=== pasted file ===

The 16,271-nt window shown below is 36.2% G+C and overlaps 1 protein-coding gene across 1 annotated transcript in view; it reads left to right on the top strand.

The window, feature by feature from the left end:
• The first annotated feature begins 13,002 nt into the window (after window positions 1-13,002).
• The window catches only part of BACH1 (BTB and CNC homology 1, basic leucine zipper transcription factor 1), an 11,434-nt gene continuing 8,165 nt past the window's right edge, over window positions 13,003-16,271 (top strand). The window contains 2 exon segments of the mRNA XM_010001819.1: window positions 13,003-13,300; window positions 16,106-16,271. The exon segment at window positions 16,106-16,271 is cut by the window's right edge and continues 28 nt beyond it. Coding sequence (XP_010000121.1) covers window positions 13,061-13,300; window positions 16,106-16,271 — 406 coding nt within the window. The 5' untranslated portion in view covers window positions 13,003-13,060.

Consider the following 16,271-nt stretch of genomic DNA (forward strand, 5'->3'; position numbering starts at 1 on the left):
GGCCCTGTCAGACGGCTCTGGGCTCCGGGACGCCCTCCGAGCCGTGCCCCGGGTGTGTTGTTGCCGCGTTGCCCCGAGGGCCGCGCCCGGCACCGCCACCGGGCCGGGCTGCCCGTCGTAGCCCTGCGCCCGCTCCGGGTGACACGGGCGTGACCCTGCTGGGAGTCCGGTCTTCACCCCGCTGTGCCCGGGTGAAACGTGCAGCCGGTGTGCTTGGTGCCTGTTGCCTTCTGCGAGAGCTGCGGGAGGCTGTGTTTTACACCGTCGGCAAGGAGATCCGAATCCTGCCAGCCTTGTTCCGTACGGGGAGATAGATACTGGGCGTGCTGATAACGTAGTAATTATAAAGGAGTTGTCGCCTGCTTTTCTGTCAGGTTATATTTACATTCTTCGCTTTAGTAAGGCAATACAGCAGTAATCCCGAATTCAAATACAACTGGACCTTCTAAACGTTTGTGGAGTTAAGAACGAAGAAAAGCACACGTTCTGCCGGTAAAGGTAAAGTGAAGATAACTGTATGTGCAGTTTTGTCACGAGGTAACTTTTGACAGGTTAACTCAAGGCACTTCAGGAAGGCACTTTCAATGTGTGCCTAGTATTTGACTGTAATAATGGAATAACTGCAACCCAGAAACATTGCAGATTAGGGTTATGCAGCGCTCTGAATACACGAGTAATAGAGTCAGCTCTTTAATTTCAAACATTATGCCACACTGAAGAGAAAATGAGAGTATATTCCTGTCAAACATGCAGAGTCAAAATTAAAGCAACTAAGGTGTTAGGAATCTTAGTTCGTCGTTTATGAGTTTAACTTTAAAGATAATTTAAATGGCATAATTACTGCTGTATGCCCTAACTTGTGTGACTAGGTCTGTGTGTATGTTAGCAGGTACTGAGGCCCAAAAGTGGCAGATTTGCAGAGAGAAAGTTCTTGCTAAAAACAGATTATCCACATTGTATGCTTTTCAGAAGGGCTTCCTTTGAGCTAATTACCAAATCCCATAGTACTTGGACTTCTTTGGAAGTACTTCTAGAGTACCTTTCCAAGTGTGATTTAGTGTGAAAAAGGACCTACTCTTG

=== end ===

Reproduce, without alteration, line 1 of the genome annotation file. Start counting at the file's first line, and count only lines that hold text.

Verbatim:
The 16,271-nt window shown below is 36.2% G+C and overlaps 1 protein-coding gene across 1 annotated transcript in view; it reads left to right on the top strand.